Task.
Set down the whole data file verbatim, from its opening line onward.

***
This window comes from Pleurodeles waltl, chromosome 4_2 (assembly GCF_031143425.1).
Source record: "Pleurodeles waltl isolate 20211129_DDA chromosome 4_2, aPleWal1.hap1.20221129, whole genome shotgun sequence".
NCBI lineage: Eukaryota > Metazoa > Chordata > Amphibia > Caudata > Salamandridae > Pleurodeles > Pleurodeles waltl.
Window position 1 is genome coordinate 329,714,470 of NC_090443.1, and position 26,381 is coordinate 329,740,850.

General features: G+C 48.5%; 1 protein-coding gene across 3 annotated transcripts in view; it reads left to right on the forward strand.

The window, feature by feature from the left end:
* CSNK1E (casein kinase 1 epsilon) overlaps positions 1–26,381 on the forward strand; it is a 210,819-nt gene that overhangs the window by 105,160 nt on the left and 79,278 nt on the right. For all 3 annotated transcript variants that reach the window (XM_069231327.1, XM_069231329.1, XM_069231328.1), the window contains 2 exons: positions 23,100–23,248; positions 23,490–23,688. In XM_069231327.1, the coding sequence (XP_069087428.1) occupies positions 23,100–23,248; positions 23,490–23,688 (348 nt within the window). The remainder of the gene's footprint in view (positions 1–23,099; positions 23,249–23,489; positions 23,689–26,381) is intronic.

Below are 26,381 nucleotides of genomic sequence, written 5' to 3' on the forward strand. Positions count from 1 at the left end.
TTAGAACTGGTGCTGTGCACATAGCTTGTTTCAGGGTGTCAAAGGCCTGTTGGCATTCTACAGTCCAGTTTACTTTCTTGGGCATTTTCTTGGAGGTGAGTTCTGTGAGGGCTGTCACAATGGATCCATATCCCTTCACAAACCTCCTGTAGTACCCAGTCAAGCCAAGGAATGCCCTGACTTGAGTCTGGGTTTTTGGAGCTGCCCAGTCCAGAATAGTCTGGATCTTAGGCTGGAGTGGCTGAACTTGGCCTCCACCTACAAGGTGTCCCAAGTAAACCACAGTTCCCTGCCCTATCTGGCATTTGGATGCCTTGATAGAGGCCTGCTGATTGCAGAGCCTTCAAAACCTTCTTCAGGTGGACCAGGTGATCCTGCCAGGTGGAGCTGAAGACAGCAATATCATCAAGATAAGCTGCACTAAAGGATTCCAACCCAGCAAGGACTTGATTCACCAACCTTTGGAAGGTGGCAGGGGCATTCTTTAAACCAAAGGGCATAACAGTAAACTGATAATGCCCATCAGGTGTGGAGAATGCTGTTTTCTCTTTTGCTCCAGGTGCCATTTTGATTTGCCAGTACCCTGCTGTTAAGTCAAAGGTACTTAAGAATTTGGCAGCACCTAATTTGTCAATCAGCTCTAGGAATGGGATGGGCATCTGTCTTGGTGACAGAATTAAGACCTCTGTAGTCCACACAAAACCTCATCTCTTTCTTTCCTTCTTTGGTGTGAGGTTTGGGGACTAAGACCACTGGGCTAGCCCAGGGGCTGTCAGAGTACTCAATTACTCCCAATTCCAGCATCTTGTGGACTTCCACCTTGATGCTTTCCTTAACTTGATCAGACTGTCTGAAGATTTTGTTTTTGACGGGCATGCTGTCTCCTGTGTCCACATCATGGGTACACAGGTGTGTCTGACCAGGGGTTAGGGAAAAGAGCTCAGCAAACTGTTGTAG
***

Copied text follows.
This window comes from Pleurodeles waltl, chromosome 4_2 (assembly GCF_031143425.1).
Source record: "Pleurodeles waltl isolate 20211129_DDA chromosome 4_2, aPleWal1.hap1.20221129, whole genome shotgun sequence".
NCBI lineage: Eukaryota > Metazoa > Chordata > Amphibia > Caudata > Salamandridae > Pleurodeles > Pleurodeles waltl.
Window position 1 is genome coordinate 329,714,470 of NC_090443.1, and position 26,381 is coordinate 329,740,850.

General features: G+C 48.5%; 1 protein-coding gene across 3 annotated transcripts in view; it reads left to right on the forward strand.

The window, feature by feature from the left end:
* CSNK1E (casein kinase 1 epsilon) overlaps positions 1–26,381 on the forward strand; it is a 210,819-nt gene that overhangs the window by 105,160 nt on the left and 79,278 nt on the right. For all 3 annotated transcript variants that reach the window (XM_069231327.1, XM_069231329.1, XM_069231328.1), the window contains 2 exons: positions 23,100–23,248; positions 23,490–23,688. In XM_069231327.1, the coding sequence (XP_069087428.1) occupies positions 23,100–23,248; positions 23,490–23,688 (348 nt within the window). The remainder of the gene's footprint in view (positions 1–23,099; positions 23,249–23,489; positions 23,689–26,381) is intronic.

Below are 26,381 nucleotides of genomic sequence, written 5' to 3' on the forward strand. Positions count from 1 at the left end.
TTAGAACTGGTGCTGTGCACATAGCTTGTTTCAGGGTGTCAAAGGCCTGTTGGCATTCTACAGTCCAGTTTACTTTCTTGGGCATTTTCTTGGAGGTGAGTTCTGTGAGGGCTGTCACAATGGATCCATATCCCTTCACAAACCTCCTGTAGTACCCAGTCAAGCCAAGGAATGCCCTGACTTGAGTCTGGGTTTTTGGAGCTGCCCAGTCCAGAATAGTCTGGATCTTAGGCTGGAGTGGCTGAACTTGGCCTCCACCTACAAGGTGTCCCAAGTAAACCACAGTTCCCTGCCCTATCTGGCATTTGGATGCCTTGATAGAGGCCTGCTGATTGCAGAGCCTTCAAAACCTTCTTCAGGTGGACCAGGTGATCCTGCCAGGTGGAGCTGAAGACAGCAATATCATCAAGATAAGCTGCACTAAAGGATTCCAACCCAGCAAGGACTTGATTCACCAACCTTTGGAAGGTGGCAGGGGCATTCTTTAAACCAAAGGGCATAACAGTAAACTGATAATGCCCATCAGGTGTGGAGAATGCTGTTTTCTCTTTTGCTCCAGGTGCCATTTTGATTTGCCAGTACCCTGCTGTTAAGTCAAAGGTACTTAAGAATTTGGCAGCACCTAATTTGTCAATCAGCTCTAGGAATGGGATGGGCATCTGTCTTGGTGACAGAATTAAGACCTCTGTAGTCCACACAAAACCTCATCTCTTTCTTTCCTTCTTTGGTGTGAGGTTTGGGGACTAAGACCACTGGGCTAGCCCAGGGGCTGTCAGAGTACTCAATTACTCCCAATTCCAGCATCTTGTGGACTTCCACCTTGATGCTTTCCTTAACTTGATCAGACTGTCTGAAGATTTTGTTTTTGACGGGCATGCTGTCTCCTGTGTCCACATCATGGGTACACAGGTGTGTCTGACCAGGGGTTAGGGAAAAGAGCTCAGCAAACTGTTGTAG